Apollo 11's Saturn V rocket took off many, many moons ago now on July 16, 1969, a launch that eventually lead to the historic moon landing four days later.
"That was an awesome day!" exclaimed George Knudsen, who says it sure doesn't feel like a half century's gone by. “The greatest adventure we've ever embarked upon."
"And it's a beautiful, beautiful sight when it's going up in the air,” recalled Knudsen, who was part of the launch team for that memorable mission. “I can't believe it's been that many years since we did it."
NASA's Apollo Achievement Award went to those who had a hand in history.
"So, all of us that did that got one of these,” he said, showing News 13 a certificate. “I was in the Firing Room for that launch."
Knudsen was in the Launch Control Center at Kennedy Space Center when the rocket soared into the history books.
In his 30s, Knudsen worked as a flight test engineer for North American Rockwell.
Long before the summer of '69, it took seven years of development to make President John F. Kennedy’s vision a reality.
"These are the five liquid hydrogen engines we fired. And this was up in the mountains in Santa Susana, California,” he said, showing News 13 a photo of one test.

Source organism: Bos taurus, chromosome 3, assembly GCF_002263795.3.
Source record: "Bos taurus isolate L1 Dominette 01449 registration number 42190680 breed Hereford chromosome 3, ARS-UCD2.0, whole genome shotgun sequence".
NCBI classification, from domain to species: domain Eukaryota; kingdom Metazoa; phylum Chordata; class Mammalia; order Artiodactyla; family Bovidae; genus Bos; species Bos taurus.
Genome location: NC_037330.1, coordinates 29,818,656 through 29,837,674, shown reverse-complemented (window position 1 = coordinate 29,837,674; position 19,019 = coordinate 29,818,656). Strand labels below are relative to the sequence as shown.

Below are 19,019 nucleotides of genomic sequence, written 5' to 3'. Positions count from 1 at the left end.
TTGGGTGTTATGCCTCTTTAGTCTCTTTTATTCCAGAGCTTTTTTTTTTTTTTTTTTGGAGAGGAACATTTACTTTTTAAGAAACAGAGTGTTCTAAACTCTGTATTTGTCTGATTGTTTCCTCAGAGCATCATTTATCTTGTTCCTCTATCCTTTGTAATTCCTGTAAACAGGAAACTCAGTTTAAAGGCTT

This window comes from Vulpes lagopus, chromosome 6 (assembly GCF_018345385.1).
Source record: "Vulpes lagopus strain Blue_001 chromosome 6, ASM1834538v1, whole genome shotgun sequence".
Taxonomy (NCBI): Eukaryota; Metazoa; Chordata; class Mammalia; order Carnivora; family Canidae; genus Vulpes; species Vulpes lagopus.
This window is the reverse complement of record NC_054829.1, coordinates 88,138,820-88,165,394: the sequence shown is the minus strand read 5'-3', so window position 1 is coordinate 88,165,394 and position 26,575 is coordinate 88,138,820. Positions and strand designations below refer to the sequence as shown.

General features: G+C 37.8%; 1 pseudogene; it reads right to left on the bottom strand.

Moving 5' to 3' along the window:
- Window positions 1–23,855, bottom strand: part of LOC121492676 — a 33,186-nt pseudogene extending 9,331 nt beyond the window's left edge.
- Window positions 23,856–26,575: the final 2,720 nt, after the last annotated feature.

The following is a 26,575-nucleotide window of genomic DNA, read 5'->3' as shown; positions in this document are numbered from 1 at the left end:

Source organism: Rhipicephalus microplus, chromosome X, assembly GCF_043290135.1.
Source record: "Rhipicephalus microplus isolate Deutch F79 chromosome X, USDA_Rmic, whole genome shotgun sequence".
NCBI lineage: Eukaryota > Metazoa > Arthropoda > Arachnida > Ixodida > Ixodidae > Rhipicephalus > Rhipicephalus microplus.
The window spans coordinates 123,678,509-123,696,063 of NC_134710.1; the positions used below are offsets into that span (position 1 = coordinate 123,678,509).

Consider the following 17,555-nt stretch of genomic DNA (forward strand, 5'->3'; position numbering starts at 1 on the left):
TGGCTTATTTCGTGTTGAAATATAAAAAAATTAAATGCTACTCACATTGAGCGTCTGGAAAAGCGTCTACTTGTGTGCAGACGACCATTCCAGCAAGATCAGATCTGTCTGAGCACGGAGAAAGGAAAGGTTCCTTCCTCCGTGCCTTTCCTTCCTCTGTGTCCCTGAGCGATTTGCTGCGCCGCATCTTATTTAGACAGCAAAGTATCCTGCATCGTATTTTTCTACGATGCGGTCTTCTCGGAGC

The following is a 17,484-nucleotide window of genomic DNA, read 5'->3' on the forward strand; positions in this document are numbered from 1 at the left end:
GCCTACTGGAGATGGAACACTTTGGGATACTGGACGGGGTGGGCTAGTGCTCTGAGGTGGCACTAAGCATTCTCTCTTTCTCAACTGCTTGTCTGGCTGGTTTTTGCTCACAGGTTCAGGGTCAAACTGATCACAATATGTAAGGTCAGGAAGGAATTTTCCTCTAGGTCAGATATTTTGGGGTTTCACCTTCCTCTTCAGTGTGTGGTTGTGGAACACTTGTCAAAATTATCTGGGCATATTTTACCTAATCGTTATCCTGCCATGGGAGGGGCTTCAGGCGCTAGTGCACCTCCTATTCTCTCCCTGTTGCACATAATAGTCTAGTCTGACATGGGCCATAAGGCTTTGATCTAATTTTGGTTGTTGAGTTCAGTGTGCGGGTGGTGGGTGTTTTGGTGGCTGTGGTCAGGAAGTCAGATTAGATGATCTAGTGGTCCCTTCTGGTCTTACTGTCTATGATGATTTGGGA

The Saturn V used three stages.
"That's the stage I worked on, the second stage,” Knudsen said, pointing at a diagram.
A number of companies worked on different parts of the Saturn V under extreme pressure.
"All of that was done in parallel, and it was all brought together and integrated at the Cape in the vertical assembly building, and it worked!” Knudsen said, still in awe of what they did.
On the day of the launch, he collected signatures to mark the occasion.
"John Glenn Jr. right here,” he said, pointing at one of the notable names.
In the moment, he said making history wasn't on his mind.
"You know, we were so damn busy doing our part that it never occurred to us,” he said.
Days after the launch, the moon landing captivated the nation.
It was like an impossible dream come true.
"It was an immense moment of pride within me when that happened,” Knudsen said. “And it wasn't just me, it was all of us. And rightfully so, that was quite an achievement."
Knudsen is now 86 years old and he said many of those who played a role in the Apollo 11 mission are gone. He wants younger generations to understand the magnitude of the achievement.
"I think it's important that it not be forgotten that we did that. You know, the kids coming up now adays, they haven't got a clue,” Knudsen said.
Five decades later, we countdown to the anniversary of the mission.
To Knudsen, it proved Americans can do anything when we work together.